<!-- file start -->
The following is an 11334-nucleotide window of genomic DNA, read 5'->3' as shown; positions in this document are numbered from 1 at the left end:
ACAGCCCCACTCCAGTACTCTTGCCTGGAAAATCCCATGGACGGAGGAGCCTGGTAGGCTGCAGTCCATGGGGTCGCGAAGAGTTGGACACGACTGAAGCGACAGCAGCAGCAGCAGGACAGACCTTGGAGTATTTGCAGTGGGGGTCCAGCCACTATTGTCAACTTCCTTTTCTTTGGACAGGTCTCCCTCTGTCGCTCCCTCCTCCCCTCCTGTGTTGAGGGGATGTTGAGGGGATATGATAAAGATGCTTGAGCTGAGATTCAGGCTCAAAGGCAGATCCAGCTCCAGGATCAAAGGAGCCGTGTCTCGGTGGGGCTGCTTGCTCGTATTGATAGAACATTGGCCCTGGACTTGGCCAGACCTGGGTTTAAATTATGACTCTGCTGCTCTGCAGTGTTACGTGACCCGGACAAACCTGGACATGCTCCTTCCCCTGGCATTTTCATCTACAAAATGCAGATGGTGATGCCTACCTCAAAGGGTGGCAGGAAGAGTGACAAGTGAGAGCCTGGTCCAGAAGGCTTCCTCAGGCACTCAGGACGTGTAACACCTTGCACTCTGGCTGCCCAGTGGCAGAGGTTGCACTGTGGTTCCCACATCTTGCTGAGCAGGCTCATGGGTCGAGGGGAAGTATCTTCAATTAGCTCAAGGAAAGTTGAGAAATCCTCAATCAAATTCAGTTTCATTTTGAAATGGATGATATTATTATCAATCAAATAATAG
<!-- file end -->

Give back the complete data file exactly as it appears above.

The following is an 11334-nucleotide window of genomic DNA, read 5'->3' as shown; positions in this document are numbered from 1 at the left end:
ACAGCCCCACTCCAGTACTCTTGCCTGGAAAATCCCATGGACGGAGGAGCCTGGTAGGCTGCAGTCCATGGGGTCGCGAAGAGTTGGACACGACTGAAGCGACAGCAGCAGCAGCAGGACAGACCTTGGAGTATTTGCAGTGGGGGTCCAGCCACTATTGTCAACTTCCTTTTCTTTGGACAGGTCTCCCTCTGTCGCTCCCTCCTCCCCTCCTGTGTTGAGGGGATGTTGAGGGGATATGATAAAGATGCTTGAGCTGAGATTCAGGCTCAAAGGCAGATCCAGCTCCAGGATCAAAGGAGCCGTGTCTCGGTGGGGCTGCTTGCTCGTATTGATAGAACATTGGCCCTGGACTTGGCCAGACCTGGGTTTAAATTATGACTCTGCTGCTCTGCAGTGTTACGTGACCCGGACAAACCTGGACATGCTCCTTCCCCTGGCATTTTCATCTACAAAATGCAGATGGTGATGCCTACCTCAAAGGGTGGCAGGAAGAGTGACAAGTGAGAGCCTGGTCCAGAAGGCTTCCTCAGGCACTCAGGACGTGTAACACCTTGCACTCTGGCTGCCCAGTGGCAGAGGTTGCACTGTGGTTCCCACATCTTGCTGAGCAGGCTCATGGGTCGAGGGGAAGTATCTTCAATTAGCTCAAGGAAAGTTGAGAAATCCTCAATCAAATTCAGTTTCATTTTGAAATGGATGATATTATTATCAATCAAATAATAG